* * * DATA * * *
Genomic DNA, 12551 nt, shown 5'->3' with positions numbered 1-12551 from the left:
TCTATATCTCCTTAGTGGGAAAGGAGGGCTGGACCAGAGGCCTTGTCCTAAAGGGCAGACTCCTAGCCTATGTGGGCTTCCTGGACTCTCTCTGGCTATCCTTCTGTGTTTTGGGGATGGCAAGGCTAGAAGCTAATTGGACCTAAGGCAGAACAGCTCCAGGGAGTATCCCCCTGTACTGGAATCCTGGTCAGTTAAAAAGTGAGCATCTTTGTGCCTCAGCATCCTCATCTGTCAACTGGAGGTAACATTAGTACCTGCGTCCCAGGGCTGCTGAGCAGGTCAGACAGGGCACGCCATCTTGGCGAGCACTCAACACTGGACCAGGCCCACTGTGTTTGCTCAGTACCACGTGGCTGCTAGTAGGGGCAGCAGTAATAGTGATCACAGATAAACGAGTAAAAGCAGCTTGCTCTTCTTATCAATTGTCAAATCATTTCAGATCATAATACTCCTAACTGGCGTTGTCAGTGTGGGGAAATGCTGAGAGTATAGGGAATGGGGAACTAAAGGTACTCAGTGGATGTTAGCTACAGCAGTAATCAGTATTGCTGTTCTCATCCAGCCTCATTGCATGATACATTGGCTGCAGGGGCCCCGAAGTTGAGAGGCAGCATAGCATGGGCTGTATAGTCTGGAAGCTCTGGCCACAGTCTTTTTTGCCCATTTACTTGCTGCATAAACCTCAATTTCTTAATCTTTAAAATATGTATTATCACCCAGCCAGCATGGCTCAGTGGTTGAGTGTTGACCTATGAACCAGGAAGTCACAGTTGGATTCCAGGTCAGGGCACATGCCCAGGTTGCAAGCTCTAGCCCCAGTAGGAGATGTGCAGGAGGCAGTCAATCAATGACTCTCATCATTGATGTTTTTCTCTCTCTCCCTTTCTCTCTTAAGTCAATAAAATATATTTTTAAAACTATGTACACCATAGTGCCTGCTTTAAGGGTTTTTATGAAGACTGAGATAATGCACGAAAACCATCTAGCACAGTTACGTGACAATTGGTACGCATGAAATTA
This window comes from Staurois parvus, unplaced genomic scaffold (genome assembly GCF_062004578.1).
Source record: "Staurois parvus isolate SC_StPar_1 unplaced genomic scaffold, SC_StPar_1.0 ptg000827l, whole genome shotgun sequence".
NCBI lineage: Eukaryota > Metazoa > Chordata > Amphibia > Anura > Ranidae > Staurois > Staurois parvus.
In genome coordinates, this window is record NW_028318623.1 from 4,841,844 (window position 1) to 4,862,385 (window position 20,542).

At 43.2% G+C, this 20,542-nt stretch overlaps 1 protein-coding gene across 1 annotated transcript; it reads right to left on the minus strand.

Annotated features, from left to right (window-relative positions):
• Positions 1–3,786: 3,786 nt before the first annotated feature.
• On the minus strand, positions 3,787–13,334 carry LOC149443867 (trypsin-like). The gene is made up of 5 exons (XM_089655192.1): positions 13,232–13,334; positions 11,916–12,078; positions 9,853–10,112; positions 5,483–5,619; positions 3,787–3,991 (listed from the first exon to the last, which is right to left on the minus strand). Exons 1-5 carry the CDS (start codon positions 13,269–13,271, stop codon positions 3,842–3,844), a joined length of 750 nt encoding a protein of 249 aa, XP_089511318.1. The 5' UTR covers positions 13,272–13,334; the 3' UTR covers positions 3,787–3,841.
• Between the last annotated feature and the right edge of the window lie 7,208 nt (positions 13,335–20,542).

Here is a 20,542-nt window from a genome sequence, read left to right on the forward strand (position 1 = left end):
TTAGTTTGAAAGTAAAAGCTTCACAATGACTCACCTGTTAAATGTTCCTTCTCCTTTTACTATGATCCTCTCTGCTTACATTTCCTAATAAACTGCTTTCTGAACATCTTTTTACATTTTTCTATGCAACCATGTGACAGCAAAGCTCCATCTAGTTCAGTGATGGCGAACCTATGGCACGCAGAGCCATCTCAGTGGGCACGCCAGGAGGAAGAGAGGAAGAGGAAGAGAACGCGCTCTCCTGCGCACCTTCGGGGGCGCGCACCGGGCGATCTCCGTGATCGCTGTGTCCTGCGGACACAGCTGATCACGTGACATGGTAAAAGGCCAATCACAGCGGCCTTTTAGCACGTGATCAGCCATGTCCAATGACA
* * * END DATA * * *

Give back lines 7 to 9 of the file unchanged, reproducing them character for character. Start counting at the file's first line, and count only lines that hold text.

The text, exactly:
At 43.2% G+C, this 20,542-nt stretch overlaps 1 protein-coding gene across 1 annotated transcript; it reads right to left on the minus strand.

Annotated features, from left to right (window-relative positions):
• Positions 1–3,786: 3,786 nt before the first annotated feature.